Josh Stevens is the Missouri Conservation forester where I live. Last Saturday, he put on a really interesting free workshop for private landowners. To be sure to get the word out, he sent notices to Missouri Tree Farmers and Missouri Forestkeepers. It was another perfect-weather day, and 19 people from as far as St. Louis, Rolla, Versailles and beyond showed up.
The event was held at the Prairie Garden Trust, a land trust created by my in-laws to “share the beauty of nature.” There’s lots of active forestry work going in there over a five-year period to create some more diverse habitats and more natural transitions between fields and forests.
Since I live just a field away, I shared some information on the land and its history then tagged along as they spent three hours highlighting some key features. With the help of fellow foresters Susan Troxel DeWitt and Aaron Holsapple, Josh split the crowd into three themed tours: Tree ID, Forest Management and Savanna Restoration.
I went with Aaron’s group along with some people from St. Louis and Columbia. (Aaron and a landowner from Columbia are in the photo.) In one of the glade-like areas that had been cleared of cedar, he was pointing out the fact that you could sell the cut cedar and get some money from it—which also helps the costs of the habitat restoration work.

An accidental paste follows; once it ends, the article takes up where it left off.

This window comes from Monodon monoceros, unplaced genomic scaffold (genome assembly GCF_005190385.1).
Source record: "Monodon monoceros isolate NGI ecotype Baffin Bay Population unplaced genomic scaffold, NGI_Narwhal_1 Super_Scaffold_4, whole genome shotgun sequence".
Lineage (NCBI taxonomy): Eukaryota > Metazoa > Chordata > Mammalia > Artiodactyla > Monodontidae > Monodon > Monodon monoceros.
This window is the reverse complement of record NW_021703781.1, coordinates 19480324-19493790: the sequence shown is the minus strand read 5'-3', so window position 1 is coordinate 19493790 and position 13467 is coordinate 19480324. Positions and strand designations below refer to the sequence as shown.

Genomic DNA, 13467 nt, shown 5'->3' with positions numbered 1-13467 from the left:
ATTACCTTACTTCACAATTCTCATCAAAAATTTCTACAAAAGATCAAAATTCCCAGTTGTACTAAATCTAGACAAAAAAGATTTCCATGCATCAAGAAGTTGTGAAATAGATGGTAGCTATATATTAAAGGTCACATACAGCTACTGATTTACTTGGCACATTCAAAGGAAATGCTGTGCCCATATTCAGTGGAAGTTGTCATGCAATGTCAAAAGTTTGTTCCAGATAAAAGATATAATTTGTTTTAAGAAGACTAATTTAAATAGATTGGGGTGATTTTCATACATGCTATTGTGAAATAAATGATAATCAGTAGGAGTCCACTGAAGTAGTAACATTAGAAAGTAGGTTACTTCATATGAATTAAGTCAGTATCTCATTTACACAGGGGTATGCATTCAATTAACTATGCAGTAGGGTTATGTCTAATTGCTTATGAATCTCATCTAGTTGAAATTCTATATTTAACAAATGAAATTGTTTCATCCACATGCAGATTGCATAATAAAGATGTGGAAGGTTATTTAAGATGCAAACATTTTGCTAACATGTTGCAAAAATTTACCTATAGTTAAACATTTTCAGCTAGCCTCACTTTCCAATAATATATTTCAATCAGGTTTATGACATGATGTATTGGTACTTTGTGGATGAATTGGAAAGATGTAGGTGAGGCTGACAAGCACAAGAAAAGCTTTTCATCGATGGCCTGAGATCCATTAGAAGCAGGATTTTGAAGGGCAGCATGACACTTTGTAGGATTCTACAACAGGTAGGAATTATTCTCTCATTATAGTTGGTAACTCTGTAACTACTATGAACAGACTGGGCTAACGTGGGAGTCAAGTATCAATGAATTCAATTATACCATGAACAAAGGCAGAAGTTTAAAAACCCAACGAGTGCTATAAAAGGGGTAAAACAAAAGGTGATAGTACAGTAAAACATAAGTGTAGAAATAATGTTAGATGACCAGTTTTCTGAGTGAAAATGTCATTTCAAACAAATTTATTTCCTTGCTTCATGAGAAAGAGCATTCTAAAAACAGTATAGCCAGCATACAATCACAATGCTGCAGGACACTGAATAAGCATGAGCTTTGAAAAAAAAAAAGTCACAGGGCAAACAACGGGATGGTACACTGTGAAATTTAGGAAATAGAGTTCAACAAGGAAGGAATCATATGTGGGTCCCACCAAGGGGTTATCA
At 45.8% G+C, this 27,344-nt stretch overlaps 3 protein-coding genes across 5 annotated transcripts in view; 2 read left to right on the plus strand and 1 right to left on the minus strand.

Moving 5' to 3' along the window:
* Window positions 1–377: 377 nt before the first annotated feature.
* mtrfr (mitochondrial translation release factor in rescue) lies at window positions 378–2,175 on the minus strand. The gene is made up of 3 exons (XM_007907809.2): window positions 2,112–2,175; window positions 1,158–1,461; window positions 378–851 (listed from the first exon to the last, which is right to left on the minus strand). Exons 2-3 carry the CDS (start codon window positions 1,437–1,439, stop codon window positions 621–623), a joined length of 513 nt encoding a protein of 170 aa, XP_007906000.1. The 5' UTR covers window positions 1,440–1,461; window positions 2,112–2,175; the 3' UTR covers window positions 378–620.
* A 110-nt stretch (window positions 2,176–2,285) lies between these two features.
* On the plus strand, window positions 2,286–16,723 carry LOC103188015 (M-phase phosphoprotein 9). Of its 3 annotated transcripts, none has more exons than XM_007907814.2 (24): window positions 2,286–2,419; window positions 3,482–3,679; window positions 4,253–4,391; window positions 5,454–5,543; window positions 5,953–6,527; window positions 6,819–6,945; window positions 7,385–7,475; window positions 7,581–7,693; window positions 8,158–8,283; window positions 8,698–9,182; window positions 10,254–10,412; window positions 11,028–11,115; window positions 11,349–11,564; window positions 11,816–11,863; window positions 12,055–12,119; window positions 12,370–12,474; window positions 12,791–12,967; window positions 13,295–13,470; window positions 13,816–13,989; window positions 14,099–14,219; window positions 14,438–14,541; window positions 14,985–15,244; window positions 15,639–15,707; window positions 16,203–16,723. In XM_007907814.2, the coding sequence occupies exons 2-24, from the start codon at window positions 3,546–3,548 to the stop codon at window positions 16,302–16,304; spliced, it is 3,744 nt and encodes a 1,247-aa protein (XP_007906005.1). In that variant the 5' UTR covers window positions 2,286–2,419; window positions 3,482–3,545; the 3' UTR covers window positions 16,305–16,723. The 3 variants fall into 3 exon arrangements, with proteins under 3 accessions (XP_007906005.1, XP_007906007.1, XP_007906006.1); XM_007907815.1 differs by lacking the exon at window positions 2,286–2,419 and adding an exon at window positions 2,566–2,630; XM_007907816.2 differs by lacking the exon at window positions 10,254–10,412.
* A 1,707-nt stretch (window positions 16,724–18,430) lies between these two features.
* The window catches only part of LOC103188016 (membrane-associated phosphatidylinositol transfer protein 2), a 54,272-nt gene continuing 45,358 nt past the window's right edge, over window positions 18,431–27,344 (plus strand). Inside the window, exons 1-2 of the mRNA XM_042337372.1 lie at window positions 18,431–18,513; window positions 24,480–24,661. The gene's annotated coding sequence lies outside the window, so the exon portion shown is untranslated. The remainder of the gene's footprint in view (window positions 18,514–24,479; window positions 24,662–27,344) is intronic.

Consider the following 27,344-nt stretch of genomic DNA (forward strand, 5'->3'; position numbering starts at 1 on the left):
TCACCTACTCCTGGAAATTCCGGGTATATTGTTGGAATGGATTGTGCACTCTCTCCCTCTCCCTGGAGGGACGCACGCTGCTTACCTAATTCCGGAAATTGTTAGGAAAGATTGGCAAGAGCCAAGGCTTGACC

Although I’m pretty familiar with our trees, I learned some good tips for identifying them. A couple that I most remember: red oaks have “ski run-like strips that run down the trunk near to the ground, versus the black oaks where they tend to end higher up,” and “if you poke under the bark of black oak it’s more a yellow color than a red oak would be.” (Missouri books on Tree ID include a field guide and a larger book too.)
So maybe you think that’s just pretty darned dull. Aaron himself was mildly surprised that people would find tree ID that appealing. I’d have to say that if I was studying a book to learn it, I wouldn’t bother. But out there in a real forest, it’s sure nice to know your way around and know one tree from another.
People seemed pretty pleased with what they learned. Josh thinks he might try it again next autumn. So keep it in mind if you want to gain some hands-on, useful knowledge of Missouri forests.